It was only 18 seconds left, bruh.

Good grief.

How do you feel about that, Falcons fans? Is it feeling like Salt Bae is sprinkling salt down his forearm right into an open wound?

Well hell, lets go back and reminisce and play devil's advocate on a few more plays to really get you nauseated.

Remember the sack and forced fumble from Dont'a Hightower (red circle) when Devonta Freeman whiffed? That's Taylor Gabriel in green about to get down the field in a hurry. The Patriots’ safety (purple circle) is breaking up on the other guy in the cutting route. It’s off to the races if Freeman gets his block here.

Still not sick enough?

Y’all let Tom Brady run for 15 yards on a third-and-friggin-8 because of shitty pass-rush lanes. The longest rush of his career only went for 22 yards, and that was way back in 2006!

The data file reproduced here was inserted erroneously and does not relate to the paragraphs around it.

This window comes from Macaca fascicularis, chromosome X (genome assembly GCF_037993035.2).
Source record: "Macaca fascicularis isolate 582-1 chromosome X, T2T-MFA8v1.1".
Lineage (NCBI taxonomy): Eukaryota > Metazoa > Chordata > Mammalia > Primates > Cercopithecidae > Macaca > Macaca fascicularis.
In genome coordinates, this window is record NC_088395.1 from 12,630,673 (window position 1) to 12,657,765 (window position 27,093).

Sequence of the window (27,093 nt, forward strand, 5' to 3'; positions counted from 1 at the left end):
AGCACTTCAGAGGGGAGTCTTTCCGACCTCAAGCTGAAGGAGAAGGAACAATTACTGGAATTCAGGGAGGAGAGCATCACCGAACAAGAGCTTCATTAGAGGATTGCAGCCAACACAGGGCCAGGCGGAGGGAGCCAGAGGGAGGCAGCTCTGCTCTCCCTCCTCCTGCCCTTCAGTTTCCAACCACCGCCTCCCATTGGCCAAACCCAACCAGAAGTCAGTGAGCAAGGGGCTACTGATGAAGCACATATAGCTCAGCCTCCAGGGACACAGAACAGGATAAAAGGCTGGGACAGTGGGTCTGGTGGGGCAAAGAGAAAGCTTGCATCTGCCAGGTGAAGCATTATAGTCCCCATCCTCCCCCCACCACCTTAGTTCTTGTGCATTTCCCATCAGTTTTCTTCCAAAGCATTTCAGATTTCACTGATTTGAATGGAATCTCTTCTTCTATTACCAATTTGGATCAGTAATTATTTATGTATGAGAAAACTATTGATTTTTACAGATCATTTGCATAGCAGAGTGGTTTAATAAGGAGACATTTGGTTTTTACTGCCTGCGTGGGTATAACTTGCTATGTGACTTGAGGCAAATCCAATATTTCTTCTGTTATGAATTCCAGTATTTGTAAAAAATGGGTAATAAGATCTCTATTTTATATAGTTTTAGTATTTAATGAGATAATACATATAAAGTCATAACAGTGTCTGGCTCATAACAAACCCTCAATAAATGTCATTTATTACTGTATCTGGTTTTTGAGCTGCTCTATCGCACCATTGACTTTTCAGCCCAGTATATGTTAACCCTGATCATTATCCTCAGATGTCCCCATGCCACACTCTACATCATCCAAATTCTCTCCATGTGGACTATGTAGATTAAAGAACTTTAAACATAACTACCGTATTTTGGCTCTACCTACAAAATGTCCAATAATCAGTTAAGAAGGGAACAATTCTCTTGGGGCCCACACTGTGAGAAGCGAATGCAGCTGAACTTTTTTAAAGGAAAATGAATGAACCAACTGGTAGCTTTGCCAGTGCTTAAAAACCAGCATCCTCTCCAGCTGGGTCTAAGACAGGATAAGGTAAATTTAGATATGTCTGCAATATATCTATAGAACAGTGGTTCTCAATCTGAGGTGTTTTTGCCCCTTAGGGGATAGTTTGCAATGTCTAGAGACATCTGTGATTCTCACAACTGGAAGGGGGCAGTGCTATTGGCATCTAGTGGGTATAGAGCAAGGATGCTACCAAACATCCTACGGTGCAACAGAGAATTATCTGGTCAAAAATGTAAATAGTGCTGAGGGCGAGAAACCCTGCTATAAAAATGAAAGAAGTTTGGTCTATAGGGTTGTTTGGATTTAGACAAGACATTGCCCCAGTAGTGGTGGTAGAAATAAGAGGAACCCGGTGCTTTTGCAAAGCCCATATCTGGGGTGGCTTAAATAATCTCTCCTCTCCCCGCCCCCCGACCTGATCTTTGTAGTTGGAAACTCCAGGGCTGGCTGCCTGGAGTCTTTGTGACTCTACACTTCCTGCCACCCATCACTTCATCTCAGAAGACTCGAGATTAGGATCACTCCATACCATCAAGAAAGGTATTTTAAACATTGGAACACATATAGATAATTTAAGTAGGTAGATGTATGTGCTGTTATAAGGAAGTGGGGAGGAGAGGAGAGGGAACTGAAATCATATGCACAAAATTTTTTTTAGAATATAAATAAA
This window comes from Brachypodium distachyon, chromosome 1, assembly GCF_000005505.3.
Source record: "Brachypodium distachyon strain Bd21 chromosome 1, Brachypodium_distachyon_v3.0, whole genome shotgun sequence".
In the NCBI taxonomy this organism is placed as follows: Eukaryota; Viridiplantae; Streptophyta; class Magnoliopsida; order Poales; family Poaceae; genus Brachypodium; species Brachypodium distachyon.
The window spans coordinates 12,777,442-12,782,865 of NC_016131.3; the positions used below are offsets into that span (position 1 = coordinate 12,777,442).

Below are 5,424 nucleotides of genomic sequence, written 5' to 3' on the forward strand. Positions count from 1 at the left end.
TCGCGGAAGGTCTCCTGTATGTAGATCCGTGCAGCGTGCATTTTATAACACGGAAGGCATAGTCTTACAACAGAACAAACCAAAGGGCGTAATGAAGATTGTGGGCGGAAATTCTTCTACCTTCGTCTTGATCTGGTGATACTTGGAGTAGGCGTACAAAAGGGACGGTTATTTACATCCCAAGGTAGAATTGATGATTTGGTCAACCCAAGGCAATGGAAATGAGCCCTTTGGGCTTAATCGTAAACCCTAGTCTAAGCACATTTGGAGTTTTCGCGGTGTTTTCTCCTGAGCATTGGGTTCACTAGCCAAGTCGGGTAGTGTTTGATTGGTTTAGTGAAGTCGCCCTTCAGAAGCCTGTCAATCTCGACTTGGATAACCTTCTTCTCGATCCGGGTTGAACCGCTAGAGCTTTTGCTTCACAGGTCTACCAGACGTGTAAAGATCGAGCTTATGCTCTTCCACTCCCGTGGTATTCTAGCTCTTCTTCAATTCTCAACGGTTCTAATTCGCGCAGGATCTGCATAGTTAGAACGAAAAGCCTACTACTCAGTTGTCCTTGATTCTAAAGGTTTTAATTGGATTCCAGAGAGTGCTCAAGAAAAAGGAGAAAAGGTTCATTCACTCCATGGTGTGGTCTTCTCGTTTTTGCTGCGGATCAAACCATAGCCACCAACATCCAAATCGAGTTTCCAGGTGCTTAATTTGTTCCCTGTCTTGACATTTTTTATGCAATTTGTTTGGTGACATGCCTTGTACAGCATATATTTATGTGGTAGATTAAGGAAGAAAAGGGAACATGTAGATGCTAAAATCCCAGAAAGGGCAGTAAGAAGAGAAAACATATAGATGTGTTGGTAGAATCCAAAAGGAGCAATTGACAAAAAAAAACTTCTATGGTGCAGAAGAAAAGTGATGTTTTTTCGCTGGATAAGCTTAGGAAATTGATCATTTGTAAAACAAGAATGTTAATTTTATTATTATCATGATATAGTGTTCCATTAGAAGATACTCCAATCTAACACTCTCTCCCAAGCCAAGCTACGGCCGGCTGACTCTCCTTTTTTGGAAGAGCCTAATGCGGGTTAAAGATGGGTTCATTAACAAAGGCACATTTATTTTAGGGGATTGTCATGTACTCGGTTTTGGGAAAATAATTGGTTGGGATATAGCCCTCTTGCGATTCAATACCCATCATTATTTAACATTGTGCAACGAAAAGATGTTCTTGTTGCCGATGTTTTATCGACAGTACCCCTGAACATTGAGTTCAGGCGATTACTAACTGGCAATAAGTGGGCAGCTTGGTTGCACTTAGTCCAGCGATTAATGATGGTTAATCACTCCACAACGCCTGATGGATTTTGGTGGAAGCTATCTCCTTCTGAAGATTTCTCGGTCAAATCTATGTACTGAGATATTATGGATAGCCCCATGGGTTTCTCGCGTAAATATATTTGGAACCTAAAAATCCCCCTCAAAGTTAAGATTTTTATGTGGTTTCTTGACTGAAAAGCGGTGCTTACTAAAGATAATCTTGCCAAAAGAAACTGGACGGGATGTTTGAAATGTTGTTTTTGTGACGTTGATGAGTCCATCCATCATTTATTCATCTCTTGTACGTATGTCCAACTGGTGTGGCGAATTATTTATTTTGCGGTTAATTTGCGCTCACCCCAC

In the top picture, the guy in the green circle is Julio. Now, it might look like he is being doubled by the guy in blue, Malcolm Butler, but actually Julio is in man-to-man. The guy in purple, Patrick Chung, is looking up the other route and not breaking at all.

As you can see from the bottom picture, Chris Long is being blocked just fine by Jake Matthews and Jones is open enough for Ryan to just dump it to him, take the 5 or more yards so Atlanta can kick the game-sealing field goal. For whatever reason, he waits just long enough for Matthews to get hit with a verrrry suspect fateful holding call to knock them out of field goal range.

Some help from the refs

Let me say this, too: I'm usually not big on blaming the refs for a win or a loss. The refs may suck, but usually they suck for both teams. However, I do have a couple of questions for the crew from last Sunday.

I just gotta ask, if you can call that holding on Matthews, why not call this one on Chung (red circle against Austin Hooper) on third-and-33 on the next play?

Or how about this egregious high/low at the point of attack on the screen in the red zone in overtime? It’s hard for even good offenses to recover after 15-yard penalties most of the time.

And hey, I know it was the first overtime in Super Bowl history and everybody was probably ready to get their after party on, but I'm not sure how you miss a hold this egregious when the blocker yanks the guy from behind and pulls him to the ground on his back.